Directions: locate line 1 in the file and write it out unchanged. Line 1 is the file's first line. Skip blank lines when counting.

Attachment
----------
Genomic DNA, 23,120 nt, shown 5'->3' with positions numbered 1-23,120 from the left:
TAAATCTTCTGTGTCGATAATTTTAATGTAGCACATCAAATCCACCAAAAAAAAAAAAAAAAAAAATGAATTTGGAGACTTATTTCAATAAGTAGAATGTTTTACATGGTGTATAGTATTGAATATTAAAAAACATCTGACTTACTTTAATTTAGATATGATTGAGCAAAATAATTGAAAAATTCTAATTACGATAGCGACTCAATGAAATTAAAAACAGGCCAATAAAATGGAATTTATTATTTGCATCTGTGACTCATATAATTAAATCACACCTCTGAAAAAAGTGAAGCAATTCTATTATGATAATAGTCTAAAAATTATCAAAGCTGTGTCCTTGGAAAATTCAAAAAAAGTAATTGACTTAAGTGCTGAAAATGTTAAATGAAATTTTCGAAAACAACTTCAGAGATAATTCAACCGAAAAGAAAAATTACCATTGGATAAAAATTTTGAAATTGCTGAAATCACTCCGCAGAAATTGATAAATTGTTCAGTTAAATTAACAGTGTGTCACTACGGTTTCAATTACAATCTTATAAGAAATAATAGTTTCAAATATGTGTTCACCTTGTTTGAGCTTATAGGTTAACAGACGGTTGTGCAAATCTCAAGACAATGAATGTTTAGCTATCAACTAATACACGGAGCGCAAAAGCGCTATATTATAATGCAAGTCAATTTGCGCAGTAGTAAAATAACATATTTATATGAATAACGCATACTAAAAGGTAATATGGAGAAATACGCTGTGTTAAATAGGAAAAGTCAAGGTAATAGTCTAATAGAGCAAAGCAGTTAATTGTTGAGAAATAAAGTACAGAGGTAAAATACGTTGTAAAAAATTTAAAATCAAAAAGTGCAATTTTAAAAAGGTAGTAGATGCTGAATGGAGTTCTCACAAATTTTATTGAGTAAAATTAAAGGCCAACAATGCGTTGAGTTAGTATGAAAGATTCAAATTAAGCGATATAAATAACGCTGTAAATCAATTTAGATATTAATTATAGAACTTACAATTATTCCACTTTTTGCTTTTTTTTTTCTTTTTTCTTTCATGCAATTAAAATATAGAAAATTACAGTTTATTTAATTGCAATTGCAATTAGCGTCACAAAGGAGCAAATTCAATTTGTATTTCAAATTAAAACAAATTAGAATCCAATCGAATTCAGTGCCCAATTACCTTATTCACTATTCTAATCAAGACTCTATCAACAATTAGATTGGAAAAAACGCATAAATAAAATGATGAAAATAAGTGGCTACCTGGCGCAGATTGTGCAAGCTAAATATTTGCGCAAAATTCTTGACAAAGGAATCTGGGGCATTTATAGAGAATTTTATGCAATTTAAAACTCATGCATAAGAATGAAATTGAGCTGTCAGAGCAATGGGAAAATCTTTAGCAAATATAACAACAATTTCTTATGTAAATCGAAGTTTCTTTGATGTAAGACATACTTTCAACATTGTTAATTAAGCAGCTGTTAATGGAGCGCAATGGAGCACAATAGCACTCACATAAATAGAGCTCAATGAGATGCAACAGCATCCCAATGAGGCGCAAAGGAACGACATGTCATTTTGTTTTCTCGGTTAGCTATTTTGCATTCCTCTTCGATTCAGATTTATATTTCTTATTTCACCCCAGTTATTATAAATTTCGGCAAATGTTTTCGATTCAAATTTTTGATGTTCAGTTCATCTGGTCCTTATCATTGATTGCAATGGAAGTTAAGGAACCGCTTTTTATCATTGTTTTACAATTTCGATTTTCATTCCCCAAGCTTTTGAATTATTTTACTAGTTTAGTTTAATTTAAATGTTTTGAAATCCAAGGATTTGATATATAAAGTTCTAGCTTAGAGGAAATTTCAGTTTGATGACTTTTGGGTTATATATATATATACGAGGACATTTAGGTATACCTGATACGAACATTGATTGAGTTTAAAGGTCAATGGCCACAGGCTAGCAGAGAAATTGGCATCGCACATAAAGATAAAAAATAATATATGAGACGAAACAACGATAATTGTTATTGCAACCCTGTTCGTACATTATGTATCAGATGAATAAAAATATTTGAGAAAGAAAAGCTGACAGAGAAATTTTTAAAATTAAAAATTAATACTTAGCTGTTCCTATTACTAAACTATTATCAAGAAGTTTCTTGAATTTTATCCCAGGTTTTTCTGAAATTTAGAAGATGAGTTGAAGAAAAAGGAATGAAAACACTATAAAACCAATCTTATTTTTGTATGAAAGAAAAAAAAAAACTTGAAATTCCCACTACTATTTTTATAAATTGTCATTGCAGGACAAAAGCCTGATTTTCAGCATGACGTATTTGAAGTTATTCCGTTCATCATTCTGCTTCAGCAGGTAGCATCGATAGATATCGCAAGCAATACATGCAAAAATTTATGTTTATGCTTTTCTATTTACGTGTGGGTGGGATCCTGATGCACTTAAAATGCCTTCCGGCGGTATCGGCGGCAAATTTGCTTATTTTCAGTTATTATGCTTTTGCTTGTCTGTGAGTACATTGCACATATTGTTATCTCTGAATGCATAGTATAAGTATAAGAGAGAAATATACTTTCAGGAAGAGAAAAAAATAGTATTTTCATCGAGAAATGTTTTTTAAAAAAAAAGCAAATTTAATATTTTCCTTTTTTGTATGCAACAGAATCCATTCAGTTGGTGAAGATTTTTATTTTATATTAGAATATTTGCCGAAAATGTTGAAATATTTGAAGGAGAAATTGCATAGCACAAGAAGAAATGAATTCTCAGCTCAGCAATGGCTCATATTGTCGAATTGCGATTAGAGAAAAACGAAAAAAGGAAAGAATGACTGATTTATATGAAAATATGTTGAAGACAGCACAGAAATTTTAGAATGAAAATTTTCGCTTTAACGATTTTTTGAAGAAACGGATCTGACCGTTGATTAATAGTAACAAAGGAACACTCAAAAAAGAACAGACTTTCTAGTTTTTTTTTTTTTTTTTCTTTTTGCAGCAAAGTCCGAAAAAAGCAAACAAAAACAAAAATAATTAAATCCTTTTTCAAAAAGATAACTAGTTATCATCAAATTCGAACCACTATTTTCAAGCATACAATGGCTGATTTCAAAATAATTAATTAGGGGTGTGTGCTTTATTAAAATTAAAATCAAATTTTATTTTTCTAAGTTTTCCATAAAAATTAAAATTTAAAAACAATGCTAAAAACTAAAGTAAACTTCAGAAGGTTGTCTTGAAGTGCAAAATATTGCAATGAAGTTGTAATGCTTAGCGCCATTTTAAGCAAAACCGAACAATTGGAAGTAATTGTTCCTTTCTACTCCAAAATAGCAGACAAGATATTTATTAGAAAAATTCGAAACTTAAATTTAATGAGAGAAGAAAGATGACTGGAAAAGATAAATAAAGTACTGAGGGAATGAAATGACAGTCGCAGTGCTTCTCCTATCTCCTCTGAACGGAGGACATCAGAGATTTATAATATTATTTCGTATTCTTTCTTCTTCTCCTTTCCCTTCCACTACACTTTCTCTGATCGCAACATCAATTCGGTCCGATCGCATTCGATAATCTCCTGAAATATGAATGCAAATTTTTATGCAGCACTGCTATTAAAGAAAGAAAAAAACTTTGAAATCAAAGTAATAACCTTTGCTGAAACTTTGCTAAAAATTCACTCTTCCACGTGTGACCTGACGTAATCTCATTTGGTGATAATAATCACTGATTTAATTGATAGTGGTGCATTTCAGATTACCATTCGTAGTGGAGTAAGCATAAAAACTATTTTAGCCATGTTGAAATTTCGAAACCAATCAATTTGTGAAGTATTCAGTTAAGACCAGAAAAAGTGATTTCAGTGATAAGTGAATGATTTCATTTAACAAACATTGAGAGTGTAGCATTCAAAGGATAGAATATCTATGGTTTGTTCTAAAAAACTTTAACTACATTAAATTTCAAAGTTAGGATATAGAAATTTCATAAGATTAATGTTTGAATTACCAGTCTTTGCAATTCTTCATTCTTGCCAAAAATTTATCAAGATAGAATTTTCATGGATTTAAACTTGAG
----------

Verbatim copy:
Genomic DNA, 23,120 nt, shown 5'->3' with positions numbered 1-23,120 from the left: